Fact Check: Charred Bodies In Image Are NOT Christians Murdered By Muslims In Nigeria

Hoax Alert

  • by: Jessica Ravitz
Fact Check: Charred Bodies In Image Are NOT Christians Murdered By Muslims In Nigeria Stolen Image

Does a gruesome photograph featuring rows of scorched bodies serve as evidence that Boko Haram militants in Nigeria massacred hundreds of Christians? No, that's not true: While the militant Islamic group operating out of Nigeria is guilty of plenty of atrocities, this image has nothing to do with Boko Haram, Muslims or religion in general. The hard-to-look-at photograph actually depicts people who were killed in a horrific oil tanker explosion in July 2010 in the Democratic Republic of the Congo.

The claim that this image was evidence of Muslim violence against Christians has circulated on social media and appeared in articles like this one (archived here) which was published by The European Union Times on January 3, 2013, under the title "Tragedy in Nigeria as Hundreds of Catholics found burnt alive by Muslims". It opened:

This is a brutal example of how far the struggle between Muslims and Catholics in Nigeria has reached.
Muslims are determined to impose their 'religion' all over Africa as well as in other continents and countries of the world. Islam has but one goal: rule the world at any cost!"

The truth behind this image was uncovered by Africa Check in a July 3, 2014, story titled, "Boko Haram 'massacre' image fake." Fact-checkers there culled news footage and images to find that fit-to-print versions of the image -- the bodies are covered by blankets or are in what appears to be body bags -- accompanied stories of an overturned fuel tanker that exploded, killing at least 230 people, including many who'd gathered in a bar to watch a World Cup soccer match. The background, including the distinctive building and uniforms of emergency personnel, matched up with the image that's gone viral.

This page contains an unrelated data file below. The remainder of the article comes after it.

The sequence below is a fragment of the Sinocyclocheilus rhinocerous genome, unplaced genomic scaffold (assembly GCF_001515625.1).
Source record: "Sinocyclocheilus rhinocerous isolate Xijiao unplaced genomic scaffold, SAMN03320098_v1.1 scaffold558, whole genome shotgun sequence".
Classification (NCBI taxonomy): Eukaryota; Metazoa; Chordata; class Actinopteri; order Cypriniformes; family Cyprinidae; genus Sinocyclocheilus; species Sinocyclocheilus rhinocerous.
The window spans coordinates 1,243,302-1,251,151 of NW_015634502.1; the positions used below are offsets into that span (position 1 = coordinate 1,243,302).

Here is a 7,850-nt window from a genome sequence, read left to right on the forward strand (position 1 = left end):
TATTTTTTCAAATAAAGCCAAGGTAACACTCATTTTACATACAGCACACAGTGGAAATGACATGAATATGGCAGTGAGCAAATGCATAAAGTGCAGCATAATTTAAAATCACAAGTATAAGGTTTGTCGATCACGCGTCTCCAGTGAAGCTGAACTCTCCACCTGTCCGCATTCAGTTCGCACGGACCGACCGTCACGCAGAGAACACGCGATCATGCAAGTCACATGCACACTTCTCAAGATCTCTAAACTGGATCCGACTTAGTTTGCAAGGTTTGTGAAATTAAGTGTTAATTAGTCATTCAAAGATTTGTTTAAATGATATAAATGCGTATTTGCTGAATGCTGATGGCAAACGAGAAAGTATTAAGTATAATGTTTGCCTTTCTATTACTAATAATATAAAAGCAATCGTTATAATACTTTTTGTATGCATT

While news media used the less graphic versions of the photo, the one showing charred corpses leaked and became fodder for social media disinformation.

It's been used to blame more than Boko Haram for atrocities. In this blog post, for example, the image is said to depict the plight and burned bodies of Rohingya Muslims in Myanmar.

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  Jessica Ravitz

Jessica Ravitz, a staff writer and fact-checker for Lead Stories, is a former senior writer at CNN Digital. For more than a decade, she wrote longform narratives and profiles on topics ranging from gun violence, sexual assault and suicide to women’s health, spirituality and race.

 

Read more about or contact Jessica Ravitz

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